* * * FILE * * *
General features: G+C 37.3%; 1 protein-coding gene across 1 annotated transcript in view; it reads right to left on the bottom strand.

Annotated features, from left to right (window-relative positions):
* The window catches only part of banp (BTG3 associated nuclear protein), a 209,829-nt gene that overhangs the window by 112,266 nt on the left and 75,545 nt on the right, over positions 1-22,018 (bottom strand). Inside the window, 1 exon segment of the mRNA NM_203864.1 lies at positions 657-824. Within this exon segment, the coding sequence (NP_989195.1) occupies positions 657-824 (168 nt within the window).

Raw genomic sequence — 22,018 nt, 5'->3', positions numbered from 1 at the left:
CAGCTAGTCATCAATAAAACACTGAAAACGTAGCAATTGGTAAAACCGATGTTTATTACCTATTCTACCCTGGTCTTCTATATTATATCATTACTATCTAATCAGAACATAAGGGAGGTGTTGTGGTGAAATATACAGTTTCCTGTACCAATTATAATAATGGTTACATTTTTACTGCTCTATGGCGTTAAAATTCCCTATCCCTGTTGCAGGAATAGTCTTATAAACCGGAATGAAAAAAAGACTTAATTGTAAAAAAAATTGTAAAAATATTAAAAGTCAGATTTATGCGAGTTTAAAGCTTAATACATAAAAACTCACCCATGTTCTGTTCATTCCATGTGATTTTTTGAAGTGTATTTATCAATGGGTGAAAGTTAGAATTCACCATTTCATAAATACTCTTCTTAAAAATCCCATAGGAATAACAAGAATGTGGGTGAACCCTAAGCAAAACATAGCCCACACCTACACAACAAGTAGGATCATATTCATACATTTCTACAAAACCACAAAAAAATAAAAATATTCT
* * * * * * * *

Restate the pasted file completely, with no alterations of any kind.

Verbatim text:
General features: G+C 37.3%; 1 protein-coding gene across 1 annotated transcript in view; it reads right to left on the bottom strand.

Annotated features, from left to right (window-relative positions):
* The window catches only part of banp (BTG3 associated nuclear protein), a 209,829-nt gene that overhangs the window by 112,266 nt on the left and 75,545 nt on the right, over positions 1-22,018 (bottom strand). Inside the window, 1 exon segment of the mRNA NM_203864.1 lies at positions 657-824. Within this exon segment, the coding sequence (NP_989195.1) occupies positions 657-824 (168 nt within the window).

Raw genomic sequence — 22,018 nt, 5'->3', positions numbered from 1 at the left:
CAGCTAGTCATCAATAAAACACTGAAAACGTAGCAATTGGTAAAACCGATGTTTATTACCTATTCTACCCTGGTCTTCTATATTATATCATTACTATCTAATCAGAACATAAGGGAGGTGTTGTGGTGAAATATACAGTTTCCTGTACCAATTATAATAATGGTTACATTTTTACTGCTCTATGGCGTTAAAATTCCCTATCCCTGTTGCAGGAATAGTCTTATAAACCGGAATGAAAAAAAGACTTAATTGTAAAAAAAATTGTAAAAATATTAAAAGTCAGATTTATGCGAGTTTAAAGCTTAATACATAAAAACTCACCCATGTTCTGTTCATTCCATGTGATTTTTTGAAGTGTATTTATCAATGGGTGAAAGTTAGAATTCACCATTTCATAAATACTCTTCTTAAAAATCCCATAGGAATAACAAGAATGTGGGTGAACCCTAAGCAAAACATAGCCCACACCTACACAACAAGTAGGATCATATTCATACATTTCTACAAAACCACAAAAAAATAAAAATATTCT